Testimonials: User Perspectives on using Government Fiscal Data
The statements below all come from re-users of fiscal data outside of government. Each person talks about what fiscal data they required, what they wanted to do with it, and importantly, how easy it was to obtain and use
Canada: DataBC and tools for non-developers
“Another nice thing about the data.gov.bc.ca website is that it provides tools for non-developers, so that they can play with, and learn from, some of the data.”
Republic of Korea: Perspectives on D-Brain
“D-Brain is only open to government officials viewing data. I cannot imagine getting data of my taste (say using SQL to select variables, and do simple analysis on it) from D-Brain. It only shows numbers of each categories by keyword searching.”
Albania: Providing datasets to advocacy NGOs to challenge commonly accepted facts
“In Albania, every governmental agency has to provide activity data, but the data is not being analytically used for different reasons. Sometimes the process of the data generation in these agencies is neglected, […] and sometimes these data are erased after a short period. […] The Albanian government has a statistical office, the Institute of Statistics (INSTAT), which works directly under the authority of Council of Ministers. There is a limited amount of the available data being published and the credibility of INSTAT is questionable - has been accused many times (on) of hiding important data or providing ambiguous data in favour of the government.”
Australia: Monitoring industry influence on government
Problems with the Data:
Not openly licensed by default
- Not good data access - we have to get weekly exports every Sunday in CSV and after 2 years they disappear from the data store, so if a project was starting today they could not get all the data. There is no programmable API to access these exports, just a web page.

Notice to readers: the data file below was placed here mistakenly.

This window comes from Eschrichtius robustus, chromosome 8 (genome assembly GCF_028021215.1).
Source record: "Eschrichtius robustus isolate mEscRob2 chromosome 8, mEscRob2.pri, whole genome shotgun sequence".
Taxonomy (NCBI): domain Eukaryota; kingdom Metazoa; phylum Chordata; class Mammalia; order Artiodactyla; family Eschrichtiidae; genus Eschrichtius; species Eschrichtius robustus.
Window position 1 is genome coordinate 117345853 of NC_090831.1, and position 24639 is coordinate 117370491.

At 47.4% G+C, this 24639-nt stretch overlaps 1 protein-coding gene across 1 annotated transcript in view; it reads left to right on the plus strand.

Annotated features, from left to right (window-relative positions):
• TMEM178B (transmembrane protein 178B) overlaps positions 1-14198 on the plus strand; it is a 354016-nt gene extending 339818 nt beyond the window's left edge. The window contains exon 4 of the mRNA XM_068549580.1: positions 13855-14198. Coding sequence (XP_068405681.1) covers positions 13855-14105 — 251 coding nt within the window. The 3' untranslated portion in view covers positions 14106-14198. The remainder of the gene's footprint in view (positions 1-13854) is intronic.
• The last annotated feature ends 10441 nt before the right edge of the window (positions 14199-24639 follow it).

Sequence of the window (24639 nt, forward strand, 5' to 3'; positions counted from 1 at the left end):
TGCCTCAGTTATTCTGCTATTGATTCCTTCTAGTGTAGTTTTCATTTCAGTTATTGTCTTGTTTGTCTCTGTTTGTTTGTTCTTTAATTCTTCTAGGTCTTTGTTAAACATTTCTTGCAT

- No validation/verification - having to build up the database week by week means we could lose transactions and not notice
- Company data is closed - In Australia, the company register is pay-per-use so we cannot afford to find out who the directors of 300,000 different records are.
Bulgaria: Developing a visualisation of the Bulgarian budget using OpenSpending.org
- State Budget - Published as a PDF containing the budget law - very ugly. For the OpenSpending budget visualization I made, I had to parse the consolidated financial framework. [Level of detail is not sufficient] I would like to dig down to each expense.
- Public Procurement Information - Published on a website - can be parsed. [Data is very timely] no more than a day or two delay.
- State Audit Agency reports - Published on a website - can be parsed. Financial data on various topics of interest like: election financing, property of the public figures, political donations, party finances and other very, very interesting datasets. [Regarding timeliness] Periodic, they are ok with the terms.